I get the sensation, probably incorrectly that people these days tend view Hootie and the Blowfish as kind of 90s college radio has-beens. Which is kinda sad, because with Cracked Rear View, they produced one of the great albums of the decade that stands the test of time pretty well. I don't think it'll wind up on a 'greatest albums ever' list anytime soon, but if you're looking for good music, Hootie and the Blowfish deliver the goods both in general and especially with this album.
Of course, the memory I have of this album that sticks out the most is of (then Miami QB) Dan Marino, running around the video for 'Only Want To Be With You' chucking the ball down the field to (lead singer) Darius Rucker and generally looking confused about just why it was the Dolphins made poor Darius cry. The hits from this album ('Let Her Cry', 'Hold My Hand', 'Only Want To Be With You' and 'Time') were played to death on the radio when I was growing up. If there was one thing this band was good at, it was producing hits that radio stations just loved to play again and again and again. But what sticks out to me the most about this album are the songs that didn't necessarily get the play on the radio, most notably: 'Running From An Angel' and 'Not Even The Trees'
With 'Running From An Angel' it's pretty easy to see how Darius Rucker ended up going country. There's a distinct country flavor to the entire song, from the opening string section right on through the entire track. It's got a good beat and in general, I just love the song. 'Not Even The Trees' though is probably the best song on the entire album- a slow, melancholy song about, well, I'm not sure what exactly, other than trees, it's another gem that gets buried in the radio hits that crowd this album.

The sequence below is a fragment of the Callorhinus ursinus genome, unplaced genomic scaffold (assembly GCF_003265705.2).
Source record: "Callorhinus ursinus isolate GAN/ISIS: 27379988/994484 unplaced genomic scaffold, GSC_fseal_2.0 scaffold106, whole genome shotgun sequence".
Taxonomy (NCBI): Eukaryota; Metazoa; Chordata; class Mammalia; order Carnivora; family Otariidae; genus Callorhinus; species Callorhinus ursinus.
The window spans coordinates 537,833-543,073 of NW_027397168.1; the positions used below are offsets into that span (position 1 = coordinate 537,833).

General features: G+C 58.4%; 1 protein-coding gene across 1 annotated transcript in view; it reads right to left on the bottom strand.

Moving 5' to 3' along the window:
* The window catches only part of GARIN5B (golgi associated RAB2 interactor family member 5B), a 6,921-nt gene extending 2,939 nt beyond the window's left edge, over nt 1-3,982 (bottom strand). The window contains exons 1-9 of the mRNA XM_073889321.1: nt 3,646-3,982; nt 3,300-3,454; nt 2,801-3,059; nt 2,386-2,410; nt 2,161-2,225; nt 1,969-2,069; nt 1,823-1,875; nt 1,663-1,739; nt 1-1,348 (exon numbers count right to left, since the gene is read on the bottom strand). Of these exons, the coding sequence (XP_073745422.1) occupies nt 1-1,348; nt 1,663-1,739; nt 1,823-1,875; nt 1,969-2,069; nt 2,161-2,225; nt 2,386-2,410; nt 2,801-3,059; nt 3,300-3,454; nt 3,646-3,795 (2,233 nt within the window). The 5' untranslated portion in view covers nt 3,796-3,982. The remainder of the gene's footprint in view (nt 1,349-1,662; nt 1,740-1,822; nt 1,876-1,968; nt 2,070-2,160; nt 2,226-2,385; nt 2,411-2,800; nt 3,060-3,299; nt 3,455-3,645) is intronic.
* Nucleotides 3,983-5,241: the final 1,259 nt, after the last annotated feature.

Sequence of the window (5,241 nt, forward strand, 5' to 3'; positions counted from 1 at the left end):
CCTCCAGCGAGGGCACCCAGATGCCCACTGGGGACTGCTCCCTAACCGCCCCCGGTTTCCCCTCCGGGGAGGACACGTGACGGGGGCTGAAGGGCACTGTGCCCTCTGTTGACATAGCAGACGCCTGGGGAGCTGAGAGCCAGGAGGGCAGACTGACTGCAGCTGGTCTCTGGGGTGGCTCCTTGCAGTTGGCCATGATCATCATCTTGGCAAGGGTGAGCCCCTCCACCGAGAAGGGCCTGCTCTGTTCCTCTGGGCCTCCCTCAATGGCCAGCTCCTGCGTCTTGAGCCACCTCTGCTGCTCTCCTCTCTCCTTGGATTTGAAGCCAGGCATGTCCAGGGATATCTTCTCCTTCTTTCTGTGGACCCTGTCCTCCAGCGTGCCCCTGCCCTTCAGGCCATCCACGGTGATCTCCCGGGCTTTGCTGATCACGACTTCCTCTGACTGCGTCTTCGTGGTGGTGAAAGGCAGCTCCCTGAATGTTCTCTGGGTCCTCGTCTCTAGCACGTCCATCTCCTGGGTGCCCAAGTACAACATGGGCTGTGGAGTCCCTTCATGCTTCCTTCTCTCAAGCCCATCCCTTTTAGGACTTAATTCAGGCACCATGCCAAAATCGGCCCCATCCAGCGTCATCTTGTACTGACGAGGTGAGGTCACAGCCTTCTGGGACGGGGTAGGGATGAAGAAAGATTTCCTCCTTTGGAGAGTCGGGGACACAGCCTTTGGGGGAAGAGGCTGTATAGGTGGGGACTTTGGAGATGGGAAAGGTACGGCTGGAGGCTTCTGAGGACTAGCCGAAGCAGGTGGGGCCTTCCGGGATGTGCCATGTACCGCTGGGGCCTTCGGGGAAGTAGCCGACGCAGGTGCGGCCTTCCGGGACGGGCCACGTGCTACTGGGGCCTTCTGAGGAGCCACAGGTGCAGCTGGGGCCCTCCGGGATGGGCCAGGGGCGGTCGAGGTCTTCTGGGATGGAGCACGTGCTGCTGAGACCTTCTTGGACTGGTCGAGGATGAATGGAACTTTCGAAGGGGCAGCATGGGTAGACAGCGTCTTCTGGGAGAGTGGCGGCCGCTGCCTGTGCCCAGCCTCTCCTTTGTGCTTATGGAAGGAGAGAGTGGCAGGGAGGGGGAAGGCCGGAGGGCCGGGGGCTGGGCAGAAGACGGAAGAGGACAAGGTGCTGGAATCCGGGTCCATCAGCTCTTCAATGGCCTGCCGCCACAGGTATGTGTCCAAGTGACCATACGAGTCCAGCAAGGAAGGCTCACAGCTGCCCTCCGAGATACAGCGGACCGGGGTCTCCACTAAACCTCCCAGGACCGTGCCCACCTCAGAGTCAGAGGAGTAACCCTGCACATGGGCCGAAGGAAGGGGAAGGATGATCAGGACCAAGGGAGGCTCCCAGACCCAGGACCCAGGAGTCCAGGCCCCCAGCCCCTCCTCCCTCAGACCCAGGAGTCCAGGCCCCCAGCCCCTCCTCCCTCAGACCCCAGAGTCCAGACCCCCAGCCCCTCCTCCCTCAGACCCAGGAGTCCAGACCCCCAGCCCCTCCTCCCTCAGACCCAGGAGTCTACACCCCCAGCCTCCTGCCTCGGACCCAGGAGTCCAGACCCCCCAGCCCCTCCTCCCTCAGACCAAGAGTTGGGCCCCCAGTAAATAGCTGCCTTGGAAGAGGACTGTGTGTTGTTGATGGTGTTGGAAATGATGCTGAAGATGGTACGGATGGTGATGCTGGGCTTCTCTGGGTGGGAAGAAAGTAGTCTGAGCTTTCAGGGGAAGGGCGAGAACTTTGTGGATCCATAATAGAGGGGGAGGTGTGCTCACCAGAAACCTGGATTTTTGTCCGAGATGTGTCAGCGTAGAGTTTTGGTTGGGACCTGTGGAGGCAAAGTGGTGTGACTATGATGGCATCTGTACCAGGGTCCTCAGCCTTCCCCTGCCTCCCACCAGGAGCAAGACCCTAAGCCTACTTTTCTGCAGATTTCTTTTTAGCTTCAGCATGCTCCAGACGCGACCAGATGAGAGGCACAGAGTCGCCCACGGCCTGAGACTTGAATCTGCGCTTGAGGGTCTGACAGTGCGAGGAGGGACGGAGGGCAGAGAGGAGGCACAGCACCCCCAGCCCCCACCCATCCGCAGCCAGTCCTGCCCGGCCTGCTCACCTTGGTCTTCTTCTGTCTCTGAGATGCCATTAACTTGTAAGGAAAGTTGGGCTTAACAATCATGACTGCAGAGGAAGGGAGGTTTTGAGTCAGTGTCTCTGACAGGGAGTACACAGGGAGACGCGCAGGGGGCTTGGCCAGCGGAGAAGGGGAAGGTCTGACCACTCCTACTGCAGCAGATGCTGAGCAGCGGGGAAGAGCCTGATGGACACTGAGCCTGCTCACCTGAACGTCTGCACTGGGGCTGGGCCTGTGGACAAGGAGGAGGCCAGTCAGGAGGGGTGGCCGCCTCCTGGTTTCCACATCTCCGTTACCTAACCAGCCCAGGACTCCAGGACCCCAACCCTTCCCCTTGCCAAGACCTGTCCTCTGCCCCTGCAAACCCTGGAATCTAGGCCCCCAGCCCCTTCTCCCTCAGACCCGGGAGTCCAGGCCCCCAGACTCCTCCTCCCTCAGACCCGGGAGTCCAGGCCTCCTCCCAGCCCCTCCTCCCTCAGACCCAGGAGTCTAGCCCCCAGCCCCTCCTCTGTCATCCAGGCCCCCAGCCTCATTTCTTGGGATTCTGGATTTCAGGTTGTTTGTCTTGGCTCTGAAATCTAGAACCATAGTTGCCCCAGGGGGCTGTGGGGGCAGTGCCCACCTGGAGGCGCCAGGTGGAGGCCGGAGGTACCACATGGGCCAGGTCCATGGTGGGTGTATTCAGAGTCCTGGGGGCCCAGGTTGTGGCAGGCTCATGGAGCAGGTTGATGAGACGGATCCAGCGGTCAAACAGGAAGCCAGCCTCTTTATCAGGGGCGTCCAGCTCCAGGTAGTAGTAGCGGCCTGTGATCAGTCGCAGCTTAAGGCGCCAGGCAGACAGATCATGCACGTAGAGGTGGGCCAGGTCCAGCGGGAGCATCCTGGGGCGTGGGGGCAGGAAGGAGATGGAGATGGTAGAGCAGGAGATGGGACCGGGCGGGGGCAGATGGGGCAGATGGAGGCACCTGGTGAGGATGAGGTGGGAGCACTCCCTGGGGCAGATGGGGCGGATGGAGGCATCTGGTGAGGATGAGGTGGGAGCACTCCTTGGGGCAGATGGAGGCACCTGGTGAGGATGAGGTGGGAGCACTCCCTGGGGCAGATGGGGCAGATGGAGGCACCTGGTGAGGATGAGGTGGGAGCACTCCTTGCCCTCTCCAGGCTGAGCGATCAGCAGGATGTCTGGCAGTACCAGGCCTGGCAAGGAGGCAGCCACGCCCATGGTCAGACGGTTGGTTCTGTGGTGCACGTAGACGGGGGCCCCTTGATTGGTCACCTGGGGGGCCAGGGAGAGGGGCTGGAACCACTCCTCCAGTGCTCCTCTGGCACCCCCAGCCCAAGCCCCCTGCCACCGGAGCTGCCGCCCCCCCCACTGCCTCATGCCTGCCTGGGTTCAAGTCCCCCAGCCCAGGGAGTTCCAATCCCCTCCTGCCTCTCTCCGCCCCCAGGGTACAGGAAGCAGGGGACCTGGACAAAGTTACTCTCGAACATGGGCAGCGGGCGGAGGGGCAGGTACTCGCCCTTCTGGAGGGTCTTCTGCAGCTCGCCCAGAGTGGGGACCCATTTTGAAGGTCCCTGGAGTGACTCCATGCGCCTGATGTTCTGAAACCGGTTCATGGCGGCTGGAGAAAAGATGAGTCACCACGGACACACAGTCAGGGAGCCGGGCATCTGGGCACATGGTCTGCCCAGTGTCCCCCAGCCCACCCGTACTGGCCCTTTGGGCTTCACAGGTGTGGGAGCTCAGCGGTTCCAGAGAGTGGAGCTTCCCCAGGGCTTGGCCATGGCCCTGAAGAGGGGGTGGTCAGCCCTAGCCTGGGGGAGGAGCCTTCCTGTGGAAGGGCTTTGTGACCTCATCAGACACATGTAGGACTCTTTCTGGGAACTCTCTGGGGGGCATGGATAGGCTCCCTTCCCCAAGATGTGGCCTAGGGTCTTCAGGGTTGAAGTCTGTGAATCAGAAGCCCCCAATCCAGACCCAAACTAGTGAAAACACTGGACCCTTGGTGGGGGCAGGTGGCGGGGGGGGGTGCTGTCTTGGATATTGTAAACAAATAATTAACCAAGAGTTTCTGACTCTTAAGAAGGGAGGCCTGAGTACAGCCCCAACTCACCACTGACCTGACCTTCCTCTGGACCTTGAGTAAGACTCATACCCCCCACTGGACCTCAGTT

What else is there to say about Hootie and the Blowfish? Not much... except for these gems from the Missus:
They're freakin' awesome.
If you can sing 'em at karaoke, you're awesome.
Cuba Gooding Jr. is not Hootie.
To me that pretty much sums it up. One of the best bands of the 1990s, they aren't really given a lot of credit for being pretty damn good. And with Cracked Rear View, they produced one of the best albums of the decade. (Also one of the first cassettes I ever purchased- a recurring theme with these few albums on my list, I guess.) The radio hits should be obvious to anyone who was near a radio in the 90s and there are a lot of buried gems that people don't get to hear that much.
Overall: The best of the 90s, Cracked Rear View may not be entering rock n'roll immortality anytime soon, but if you're after good music, Hootie and the Blowfish get the job done in excellent fashion with this album.